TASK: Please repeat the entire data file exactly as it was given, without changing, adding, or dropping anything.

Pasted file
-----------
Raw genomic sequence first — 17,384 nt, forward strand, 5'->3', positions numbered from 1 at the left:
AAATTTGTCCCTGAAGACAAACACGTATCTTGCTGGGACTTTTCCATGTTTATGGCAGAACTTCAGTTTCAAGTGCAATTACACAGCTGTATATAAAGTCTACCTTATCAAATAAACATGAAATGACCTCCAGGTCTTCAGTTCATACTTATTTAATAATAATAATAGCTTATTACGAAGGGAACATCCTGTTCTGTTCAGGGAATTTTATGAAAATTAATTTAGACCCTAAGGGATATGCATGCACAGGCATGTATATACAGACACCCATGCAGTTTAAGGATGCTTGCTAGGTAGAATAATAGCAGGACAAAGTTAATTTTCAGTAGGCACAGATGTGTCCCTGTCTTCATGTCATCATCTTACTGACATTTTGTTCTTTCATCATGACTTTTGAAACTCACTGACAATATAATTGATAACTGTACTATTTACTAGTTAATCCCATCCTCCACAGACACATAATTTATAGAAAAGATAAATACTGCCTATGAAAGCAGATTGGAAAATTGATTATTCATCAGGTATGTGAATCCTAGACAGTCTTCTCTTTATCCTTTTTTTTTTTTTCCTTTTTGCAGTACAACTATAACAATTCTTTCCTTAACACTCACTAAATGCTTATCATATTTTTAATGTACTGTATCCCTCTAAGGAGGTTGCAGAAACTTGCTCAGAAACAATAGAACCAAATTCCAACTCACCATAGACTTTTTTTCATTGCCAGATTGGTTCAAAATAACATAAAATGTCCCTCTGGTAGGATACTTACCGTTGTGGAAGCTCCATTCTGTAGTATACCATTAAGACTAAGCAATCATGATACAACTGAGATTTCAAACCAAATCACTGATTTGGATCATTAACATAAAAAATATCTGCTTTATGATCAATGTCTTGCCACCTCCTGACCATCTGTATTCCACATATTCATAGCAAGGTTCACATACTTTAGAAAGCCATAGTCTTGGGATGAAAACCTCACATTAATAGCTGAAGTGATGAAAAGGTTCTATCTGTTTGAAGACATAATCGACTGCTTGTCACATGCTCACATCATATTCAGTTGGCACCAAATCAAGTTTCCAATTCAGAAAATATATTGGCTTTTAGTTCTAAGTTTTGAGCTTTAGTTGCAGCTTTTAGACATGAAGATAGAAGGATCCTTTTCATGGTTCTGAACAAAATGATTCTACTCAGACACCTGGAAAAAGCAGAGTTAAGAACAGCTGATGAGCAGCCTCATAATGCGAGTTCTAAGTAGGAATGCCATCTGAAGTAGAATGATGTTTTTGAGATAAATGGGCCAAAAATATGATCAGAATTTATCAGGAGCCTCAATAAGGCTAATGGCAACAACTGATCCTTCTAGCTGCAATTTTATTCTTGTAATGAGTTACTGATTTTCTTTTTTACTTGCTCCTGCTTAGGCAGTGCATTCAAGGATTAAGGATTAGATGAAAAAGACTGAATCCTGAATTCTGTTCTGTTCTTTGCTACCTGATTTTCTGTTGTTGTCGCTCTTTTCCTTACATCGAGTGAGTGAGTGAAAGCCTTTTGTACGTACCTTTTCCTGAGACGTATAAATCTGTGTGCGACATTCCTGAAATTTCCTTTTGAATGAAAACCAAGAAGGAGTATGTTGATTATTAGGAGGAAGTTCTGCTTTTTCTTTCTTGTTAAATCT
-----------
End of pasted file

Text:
Raw genomic sequence first — 17,384 nt, forward strand, 5'->3', positions numbered from 1 at the left:
AAATTTGTCCCTGAAGACAAACACGTATCTTGCTGGGACTTTTCCATGTTTATGGCAGAACTTCAGTTTCAAGTGCAATTACACAGCTGTATATAAAGTCTACCTTATCAAATAAACATGAAATGACCTCCAGGTCTTCAGTTCATACTTATTTAATAATAATAATAGCTTATTACGAAGGGAACATCCTGTTCTGTTCAGGGAATTTTATGAAAATTAATTTAGACCCTAAGGGATATGCATGCACAGGCATGTATATACAGACACCCATGCAGTTTAAGGATGCTTGCTAGGTAGAATAATAGCAGGACAAAGTTAATTTTCAGTAGGCACAGATGTGTCCCTGTCTTCATGTCATCATCTTACTGACATTTTGTTCTTTCATCATGACTTTTGAAACTCACTGACAATATAATTGATAACTGTACTATTTACTAGTTAATCCCATCCTCCACAGACACATAATTTATAGAAAAGATAAATACTGCCTATGAAAGCAGATTGGAAAATTGATTATTCATCAGGTATGTGAATCCTAGACAGTCTTCTCTTTATCCTTTTTTTTTTTTTCCTTTTTGCAGTACAACTATAACAATTCTTTCCTTAACACTCACTAAATGCTTATCATATTTTTAATGTACTGTATCCCTCTAAGGAGGTTGCAGAAACTTGCTCAGAAACAATAGAACCAAATTCCAACTCACCATAGACTTTTTTTCATTGCCAGATTGGTTCAAAATAACATAAAATGTCCCTCTGGTAGGATACTTACCGTTGTGGAAGCTCCATTCTGTAGTATACCATTAAGACTAAGCAATCATGATACAACTGAGATTTCAAACCAAATCACTGATTTGGATCATTAACATAAAAAATATCTGCTTTATGATCAATGTCTTGCCACCTCCTGACCATCTGTATTCCACATATTCATAGCAAGGTTCACATACTTTAGAAAGCCATAGTCTTGGGATGAAAACCTCACATTAATAGCTGAAGTGATGAAAAGGTTCTATCTGTTTGAAGACATAATCGACTGCTTGTCACATGCTCACATCATATTCAGTTGGCACCAAATCAAGTTTCCAATTCAGAAAATATATTGGCTTTTAGTTCTAAGTTTTGAGCTTTAGTTGCAGCTTTTAGACATGAAGATAGAAGGATCCTTTTCATGGTTCTGAACAAAATGATTCTACTCAGACACCTGGAAAAAGCAGAGTTAAGAACAGCTGATGAGCAGCCTCATAATGCGAGTTCTAAGTAGGAATGCCATCTGAAGTAGAATGATGTTTTTGAGATAAATGGGCCAAAAATATGATCAGAATTTATCAGGAGCCTCAATAAGGCTAATGGCAACAACTGATCCTTCTAGCTGCAATTTTATTCTTGTAATGAGTTACTGATTTTCTTTTTTACTTGCTCCTGCTTAGGCAGTGCATTCAAGGATTAAGGATTAGATGAAAAAGACTGAATCCTGAATTCTGTTCTGTTCTTTGCTACCTGATTTTCTGTTGTTGTCGCTCTTTTCCTTACATCGAGTGAGTGAGTGAAAGCCTTTTGTACGTACCTTTTCCTGAGACGTATAAATCTGTGTGCGACATTCCTGAAATTTCCTTTTGAATGAAAACCAAGAAGGAGTATGTTGATTATTAGGAGGAAGTTCTGCTTTTTCTTTCTTGTTAAATCT